Because drug abuse can lead to school dropout and other severe social problems we aim to inform parents and guardians about the possible signs and symptoms of drug abuse. Parents and guardians play a significant role in monitoring your child’s behaviour to ensure that they receive help as soon as possible. Possible signs and symptoms include:

  • Change in pupil (Dilated or constricted)
  • Red eyes
  • Sudden weight loss

If your child is also showing abrupt changes in their attitude, behaviour, habits and priorities they might be exposed to drug abuse. A more common indicator is if your child is also experiencing financial problems (pocket money often going missing) or start to become involved in criminal activity. From our experience learners experiment with social habits that are not as addictive as synthetic drugs. When the learners experience with these social habits such as ‘Hooka pipe’ ‘hubbly’ they don’t realise that the contents are combined with contraband. In most cases the content is mixed with Heroin or Methamphetamine.

If you suspect that your child could be involved with drug abuse, confront them in a neutral environment. Help your child understand why you are concerned by referring to suspicious behaviour and give them the opportunity to proof their innocence through a urine drug test. These drug tests are available at most pharmacies and is easy to use. As a social worker I encourage a drug-free society and encourage all parents and guardians to intervene if they suspect any abuse. More information on rehabilitation is available from http://www.sancanational.info/.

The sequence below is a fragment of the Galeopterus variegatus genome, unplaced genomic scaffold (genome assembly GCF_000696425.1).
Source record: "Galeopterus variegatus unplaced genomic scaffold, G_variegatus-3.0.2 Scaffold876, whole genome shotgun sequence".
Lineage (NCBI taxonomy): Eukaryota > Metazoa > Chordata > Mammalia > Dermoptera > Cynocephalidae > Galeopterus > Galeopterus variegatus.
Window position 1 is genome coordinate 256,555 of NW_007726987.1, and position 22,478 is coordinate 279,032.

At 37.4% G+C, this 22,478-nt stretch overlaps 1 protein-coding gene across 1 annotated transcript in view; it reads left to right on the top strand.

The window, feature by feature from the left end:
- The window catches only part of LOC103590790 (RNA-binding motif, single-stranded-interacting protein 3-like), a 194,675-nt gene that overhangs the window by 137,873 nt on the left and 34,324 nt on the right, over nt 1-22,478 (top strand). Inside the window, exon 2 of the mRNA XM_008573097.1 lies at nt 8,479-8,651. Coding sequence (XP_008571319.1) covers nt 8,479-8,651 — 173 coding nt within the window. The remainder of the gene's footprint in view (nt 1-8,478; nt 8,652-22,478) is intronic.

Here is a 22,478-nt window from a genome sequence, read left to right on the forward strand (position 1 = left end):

Does your child have difficulty hearing and understanding speech? Here are some explanations

What is an Auditory Processing Disorder?
Auditory processing disorder (APD) is often described as greater than expected difficulty hearing
and understanding speech even though no measurable hearing loss exists. Individuals with
Auditory processing disorders may act as though a hearing loss is present when in fact, hearing
sensitivity is often within normal limits.
A learner with APD may present with some of the following:
• Poor listening skills
• Difficulty following oral instructions or classroom discussions
• Frequently saying, “huh”, or “what?”
• Difficulty with phonics or letter-sound correspondences, sound blending, or segmentation
• Difficulty decoding unfamiliar words
• Poor spelling
• Slow fluency of reading
• Poor reading comprehension
• Difficulty understanding in the presence of background noise
• Poor attention, day dreaming, high distractibility
• Give slow or delayed responses to oral questions
• May be prone to behaviour problems due to frustration or boredom
• Avoidance of reading or other difficult task
Suggestions to assist a learner with APD
Encourage your learner to become a “detective” in finding strategies that work best for their
learning style. Ask them what works for them in the classroom and encourage them to self-monitor
as much as possible.

Some other ideas include:
• Writing directions on the board
• Preferential seating such as making sure the learner sits close to the front of the class
• Limiting background noise during desk work, or wearing ear plugs
• Presenting directions in short segments using visual cues if necessary
• Accommodating your learners longer response time by increasing waiting time so that you give
them a chance to process your instruction
• Asking the learner to repeat back what you said silently to themselves/to you
• Rephrasing and repeating what you have explained in simple sentences
• Maintaining structure and routine so directions are predictable
• Assigning a buddy to your learner so they can check their understanding with their buddy

 

By: Candice Tu, Speech-Language Pathologist